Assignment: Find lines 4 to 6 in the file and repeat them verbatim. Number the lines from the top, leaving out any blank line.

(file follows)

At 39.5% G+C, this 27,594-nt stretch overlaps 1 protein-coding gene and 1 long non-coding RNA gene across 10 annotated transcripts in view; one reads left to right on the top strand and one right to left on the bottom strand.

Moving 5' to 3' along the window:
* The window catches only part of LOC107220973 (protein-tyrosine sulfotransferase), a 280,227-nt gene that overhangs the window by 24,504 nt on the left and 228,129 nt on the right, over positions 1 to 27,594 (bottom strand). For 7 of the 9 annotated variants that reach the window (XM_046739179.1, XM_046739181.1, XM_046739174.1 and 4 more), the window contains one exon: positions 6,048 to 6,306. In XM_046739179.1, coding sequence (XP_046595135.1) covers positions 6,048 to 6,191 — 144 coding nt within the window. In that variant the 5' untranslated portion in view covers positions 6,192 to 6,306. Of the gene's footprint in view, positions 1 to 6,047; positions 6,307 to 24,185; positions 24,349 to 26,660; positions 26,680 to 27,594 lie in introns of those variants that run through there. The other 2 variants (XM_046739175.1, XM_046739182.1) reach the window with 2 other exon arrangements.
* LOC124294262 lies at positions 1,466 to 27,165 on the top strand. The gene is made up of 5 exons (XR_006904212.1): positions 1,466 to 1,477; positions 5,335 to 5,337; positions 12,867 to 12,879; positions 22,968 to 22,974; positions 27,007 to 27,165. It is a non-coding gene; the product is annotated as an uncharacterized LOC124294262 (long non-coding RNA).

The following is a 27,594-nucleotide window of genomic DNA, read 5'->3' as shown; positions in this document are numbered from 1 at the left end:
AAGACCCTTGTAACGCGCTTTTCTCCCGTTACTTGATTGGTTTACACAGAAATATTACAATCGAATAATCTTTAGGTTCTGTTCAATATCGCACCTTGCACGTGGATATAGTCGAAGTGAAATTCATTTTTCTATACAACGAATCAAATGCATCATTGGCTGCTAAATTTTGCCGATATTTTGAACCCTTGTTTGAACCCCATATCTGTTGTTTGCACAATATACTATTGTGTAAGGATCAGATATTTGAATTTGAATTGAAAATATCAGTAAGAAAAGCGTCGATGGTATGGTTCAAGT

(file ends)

* LOC124294262 lies at positions 1,466 to 27,165 on the top strand. The gene is made up of 5 exons (XR_006904212.1): positions 1,466 to 1,477; positions 5,335 to 5,337; positions 12,867 to 12,879; positions 22,968 to 22,974; positions 27,007 to 27,165. It is a non-coding gene; the product is annotated as an uncharacterized LOC124294262 (long non-coding RNA).

The following is a 27,594-nucleotide window of genomic DNA, read 5'->3' as shown; positions in this document are numbered from 1 at the left end:
AAGACCCTTGTAACGCGCTTTTCTCCCGTTACTTGATTGGTTTACACAGAAATATTACAATCGAATAATCTTTAGGTTCTGTTCAATATCGCACCTTGCACGTGGATATAGTCGAAGTGAAATTCATTTTTCTATACAACGAATCAAATGCATCATTGGCTGCTAAATTTTGCCGATATTTTGAACCCTTGTTTGAACCCCATATCTGTTGTTTGCACAATATACTATTGTGTAAGGATCAGATATTTGAATTTGAATTGAAAATATCAGTAAGAAAAGCGTCGATGGTATGGTTCAAGT